Heterofermentative LAB use carbohydrates as both a carbon and an energy source. [4][10]. The metabolism of heterofermentative pathway, as compared to homofermentative pathway, results in a diverse set of end products (ethanol, CO2) besides lactic acid [1][8] (Figure 1). As a heterofermentative LAB, W.koreensis uses phosphoketolase pathway when fermenting hexose to lactate, CO2 and ethanol/acetate [1][10]. Glucose is first dehydrogenated to form 6-phosphogluconate, followed by decarboxylation yielding CO2 [1]. Then phosphoketolase cleaves the resulting pentose-5-phosphate into glyceraldehyde phosphate (GAP) and acetyl phosphate [1]. GAP is further metabolized the same way as in the glycolytic pathway, producing lactic acid [1]. Alternatively, if no additional electron acceptor is available (O2), acetyl phosphate is reduced to form ethanol under anaerobic condition [1][8].


Physiological characteristics

Based on morphological, physiological and chemotaxonomic characteristics, strains S-5623 and S-5673 of W. koreensis sp. are considered to represent the novel species of genus Weissella [3][6]. Studies have shown that these two strains are catalase-negative facultative anaerobes [6]. The optimal growth temperature and pH are 25ºC and 6.0 respectively [6], with a sub-zero low-temperature range suggesting a psychrotrophic lifestyle. No growth has been shown in 8 or 10% NaCl [6]. Both strains hydrolyze arginine and form dextran from sucrose [6]. Acid has been produced from L-arabinose, ribose and xylose [6]. Negative results are shown for aesculin hydrolysis and formation of acid from cellobiose, galactose, maltose, melibiose, raffinose, sucrose and trehalose [6]. Both strains produce D (-)-lactic acid and gas from glucose [6].


Anti-obesity Effects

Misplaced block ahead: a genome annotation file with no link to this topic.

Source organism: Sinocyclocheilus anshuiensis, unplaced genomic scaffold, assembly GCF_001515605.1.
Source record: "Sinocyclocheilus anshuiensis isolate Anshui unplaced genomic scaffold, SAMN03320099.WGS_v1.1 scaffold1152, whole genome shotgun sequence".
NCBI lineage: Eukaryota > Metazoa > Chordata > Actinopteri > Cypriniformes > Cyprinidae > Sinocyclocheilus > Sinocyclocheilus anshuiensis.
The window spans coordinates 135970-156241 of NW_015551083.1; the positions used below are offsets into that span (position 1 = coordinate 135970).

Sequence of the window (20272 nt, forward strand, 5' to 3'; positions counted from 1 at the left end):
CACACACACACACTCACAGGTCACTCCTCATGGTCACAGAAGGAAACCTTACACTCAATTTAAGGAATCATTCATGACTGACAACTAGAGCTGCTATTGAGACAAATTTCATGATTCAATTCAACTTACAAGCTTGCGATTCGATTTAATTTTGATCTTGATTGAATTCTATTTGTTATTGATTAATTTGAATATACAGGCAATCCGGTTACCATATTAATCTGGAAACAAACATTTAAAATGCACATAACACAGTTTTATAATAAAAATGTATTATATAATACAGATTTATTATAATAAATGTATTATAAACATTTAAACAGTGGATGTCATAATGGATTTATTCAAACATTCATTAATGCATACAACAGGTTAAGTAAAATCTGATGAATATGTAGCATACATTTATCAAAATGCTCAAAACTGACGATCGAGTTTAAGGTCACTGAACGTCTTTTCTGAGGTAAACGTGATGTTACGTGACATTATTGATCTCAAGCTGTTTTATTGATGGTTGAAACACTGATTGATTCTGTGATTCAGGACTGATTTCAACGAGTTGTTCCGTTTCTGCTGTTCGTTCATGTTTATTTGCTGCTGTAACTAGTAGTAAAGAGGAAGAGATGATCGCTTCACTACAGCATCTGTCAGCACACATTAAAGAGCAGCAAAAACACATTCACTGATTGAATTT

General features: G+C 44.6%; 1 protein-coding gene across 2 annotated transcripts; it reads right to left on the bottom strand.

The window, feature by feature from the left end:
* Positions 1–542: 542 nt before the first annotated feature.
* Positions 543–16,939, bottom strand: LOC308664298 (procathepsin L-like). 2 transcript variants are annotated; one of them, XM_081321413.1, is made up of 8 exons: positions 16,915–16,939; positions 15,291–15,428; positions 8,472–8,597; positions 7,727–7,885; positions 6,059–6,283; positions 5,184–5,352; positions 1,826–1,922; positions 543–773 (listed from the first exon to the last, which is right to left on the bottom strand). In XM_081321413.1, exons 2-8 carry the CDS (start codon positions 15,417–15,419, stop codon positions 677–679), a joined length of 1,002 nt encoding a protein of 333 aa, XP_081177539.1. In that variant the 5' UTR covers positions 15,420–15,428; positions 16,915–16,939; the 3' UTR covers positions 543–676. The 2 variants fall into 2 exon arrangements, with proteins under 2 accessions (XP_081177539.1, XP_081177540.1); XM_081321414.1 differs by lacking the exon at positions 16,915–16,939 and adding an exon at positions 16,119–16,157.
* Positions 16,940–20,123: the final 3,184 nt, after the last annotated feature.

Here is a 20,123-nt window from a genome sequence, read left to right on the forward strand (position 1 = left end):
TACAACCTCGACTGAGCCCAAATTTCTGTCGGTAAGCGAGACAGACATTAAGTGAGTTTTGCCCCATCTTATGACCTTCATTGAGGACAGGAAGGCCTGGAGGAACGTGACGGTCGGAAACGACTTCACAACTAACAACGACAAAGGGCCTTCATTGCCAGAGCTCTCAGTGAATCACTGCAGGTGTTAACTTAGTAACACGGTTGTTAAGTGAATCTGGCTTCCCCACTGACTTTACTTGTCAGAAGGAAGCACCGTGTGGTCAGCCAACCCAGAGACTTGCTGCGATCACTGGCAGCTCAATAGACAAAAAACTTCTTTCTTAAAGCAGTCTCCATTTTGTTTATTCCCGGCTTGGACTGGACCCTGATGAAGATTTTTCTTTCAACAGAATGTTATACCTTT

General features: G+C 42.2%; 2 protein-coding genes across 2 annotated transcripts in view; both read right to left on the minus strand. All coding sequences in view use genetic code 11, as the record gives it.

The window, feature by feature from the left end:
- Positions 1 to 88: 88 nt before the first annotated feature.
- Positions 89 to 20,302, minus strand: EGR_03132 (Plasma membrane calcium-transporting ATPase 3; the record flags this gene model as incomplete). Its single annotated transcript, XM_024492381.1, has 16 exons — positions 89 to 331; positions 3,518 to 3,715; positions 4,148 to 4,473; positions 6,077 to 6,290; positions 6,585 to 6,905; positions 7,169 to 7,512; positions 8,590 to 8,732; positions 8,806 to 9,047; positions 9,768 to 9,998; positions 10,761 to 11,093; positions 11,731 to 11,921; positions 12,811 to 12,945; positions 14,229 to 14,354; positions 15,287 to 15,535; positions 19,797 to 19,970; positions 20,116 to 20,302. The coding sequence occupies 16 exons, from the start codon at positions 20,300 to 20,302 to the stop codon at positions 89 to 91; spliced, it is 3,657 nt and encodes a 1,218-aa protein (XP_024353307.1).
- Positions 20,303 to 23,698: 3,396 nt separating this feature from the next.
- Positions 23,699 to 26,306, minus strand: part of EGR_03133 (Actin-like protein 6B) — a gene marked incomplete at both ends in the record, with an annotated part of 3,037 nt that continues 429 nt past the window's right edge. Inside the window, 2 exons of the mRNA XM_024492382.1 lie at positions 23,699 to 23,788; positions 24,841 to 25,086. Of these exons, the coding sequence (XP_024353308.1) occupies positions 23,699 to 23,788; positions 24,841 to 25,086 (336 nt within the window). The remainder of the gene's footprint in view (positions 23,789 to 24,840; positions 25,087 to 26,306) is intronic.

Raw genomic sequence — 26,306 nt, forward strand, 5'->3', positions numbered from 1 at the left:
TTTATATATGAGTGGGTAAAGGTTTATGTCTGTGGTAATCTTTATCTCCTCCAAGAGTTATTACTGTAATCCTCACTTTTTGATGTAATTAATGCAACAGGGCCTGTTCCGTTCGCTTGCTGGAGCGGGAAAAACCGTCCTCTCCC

W. koreensis, found in kimchi, is associated with L-Ornithine production from arginine [7]. L-Ornithine is a medicinal, non-protein amino acid which has the potential to combat obesity by promoting hormone release and accelerating basal metabolism rate [7]. W. koreensis strain OK1-6 significantly reduces mRNA expression of C/EBP- α , a potential central regulator for adipocyte development, correlated to lipid accumulation [7]. The decreased expression level of C/EBP- α down-regulates the expression of adipogenic specific genes and results in the reduced accumulation of lipid in cell lines [7].


Ecophysiology

Fig. 2. Change in pH during kimchi fermentation. K1 to K10 are 10 stages during kimchi fermentation.

Lactic acid bacteria (LAB) are characterized by the production of lactic acid as their metabolic end-product from glucose [9]. They are often found in food fermentation environments where there is a rich supply of sugars [1][3]. In addition, LAB, being acid-tolerant and psychrophilic, inhibit the growth of spoilage bacteria and prevent the growth of pathogenic microorganisms during food fermentation when the temperature and pH are low [3][4][9]. Thus, the use of LAB during food fermentation has the potential to reduce the use of chemical preservatives [3][9].